LITTLE ROCK, Ark. (KTHV) - A federal judge’s ruling has dropped the number of men set to be executed this month in Arkansas from eight to seven. This comes the day after the parole board recommended clemency for Jason McGehee.

McGehee is the only inmate so far the parole board believes the governor should not execute. Now, U.S. District Court Judge D. Price Marshall is telling Governor Hutchinson because of a mandatory comment period, he can’t execute McGehee.

The Associated Press reported that Marshall said five of the executions could go forward as scheduled despite finding that the state broke some rules and policies.

But, McGehee is one inmate whose case has been looked over and become a question of whether he deserves death

"It’s very satisfying to know somebody is finally waking up and realizing everything," said McGehee's father, Jackie McGehee. “There must be a lot of truth to it with everybody that's got good things to say about Jason."

While McGehee's execution was scheduled for April 27, Judge Marshall said the state must allow for a 30 day public comment period from when the clemency recommendation was announced Wednesday. Since the key execution drug expires April 30, McGehee's execution won’t be able to happen this month. All this, after the parole board heard McGehee's testimony.

“I wish I could change what happened. John deserved to live. None of this should have happened," said McGehee during his clemency hearing.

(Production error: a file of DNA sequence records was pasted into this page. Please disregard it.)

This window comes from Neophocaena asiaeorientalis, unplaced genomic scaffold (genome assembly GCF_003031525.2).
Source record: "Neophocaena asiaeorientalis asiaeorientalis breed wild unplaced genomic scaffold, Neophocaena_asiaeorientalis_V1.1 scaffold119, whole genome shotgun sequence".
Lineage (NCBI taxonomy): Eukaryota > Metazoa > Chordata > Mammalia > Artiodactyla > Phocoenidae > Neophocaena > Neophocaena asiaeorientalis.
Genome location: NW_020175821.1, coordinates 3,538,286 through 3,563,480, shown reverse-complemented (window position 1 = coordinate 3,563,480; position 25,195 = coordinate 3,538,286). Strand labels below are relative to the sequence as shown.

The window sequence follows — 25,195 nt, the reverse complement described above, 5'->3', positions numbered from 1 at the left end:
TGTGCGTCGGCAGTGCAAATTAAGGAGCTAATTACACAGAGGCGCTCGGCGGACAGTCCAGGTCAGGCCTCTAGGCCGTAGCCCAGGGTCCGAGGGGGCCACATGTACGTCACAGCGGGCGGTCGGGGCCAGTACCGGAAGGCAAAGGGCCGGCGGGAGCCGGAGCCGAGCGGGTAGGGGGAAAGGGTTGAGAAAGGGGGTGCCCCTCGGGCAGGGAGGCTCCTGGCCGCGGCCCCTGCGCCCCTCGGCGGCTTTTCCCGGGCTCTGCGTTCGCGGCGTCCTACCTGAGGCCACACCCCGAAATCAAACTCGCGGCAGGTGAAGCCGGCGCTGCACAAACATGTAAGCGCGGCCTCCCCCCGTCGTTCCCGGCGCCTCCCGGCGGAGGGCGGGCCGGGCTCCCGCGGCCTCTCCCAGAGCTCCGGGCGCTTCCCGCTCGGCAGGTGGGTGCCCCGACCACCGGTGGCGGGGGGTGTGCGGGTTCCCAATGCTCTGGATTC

McGehee was sentenced to death for torturing and killing 15-year-old John Melbourne Jr. in 1996. He was one of three men found guilty in the gang related incident. McGehee is the only one on death row.

“Under the circumstance, why kill my boy and everything when he didn't do it," questioned McGehee's father.

Attorney General Rutledge's office released a statement saying:

"The victims' families have waited far too long to see justice for their loved ones, and today's decision from Judge Marshall allows all but one of the scheduled executions to move forward. Attorney General Rutledge will respond to any and all challenges that might occur between now and the executions as the prisoners continue to use all available means to delay their lawful sentences."

The only way McGehee can be executed at the end of the month is if Rutledge decides to file an appeal and the 8th Circuit Court of Appeals overturns Judge Marshall's decision. So far, no appeal has been filed.

Now, the stakes are high for Jack Jones whose clemency hearing is happening Friday. Judge Marshall said if the board also recommends clemency for him, he will issue the same stay.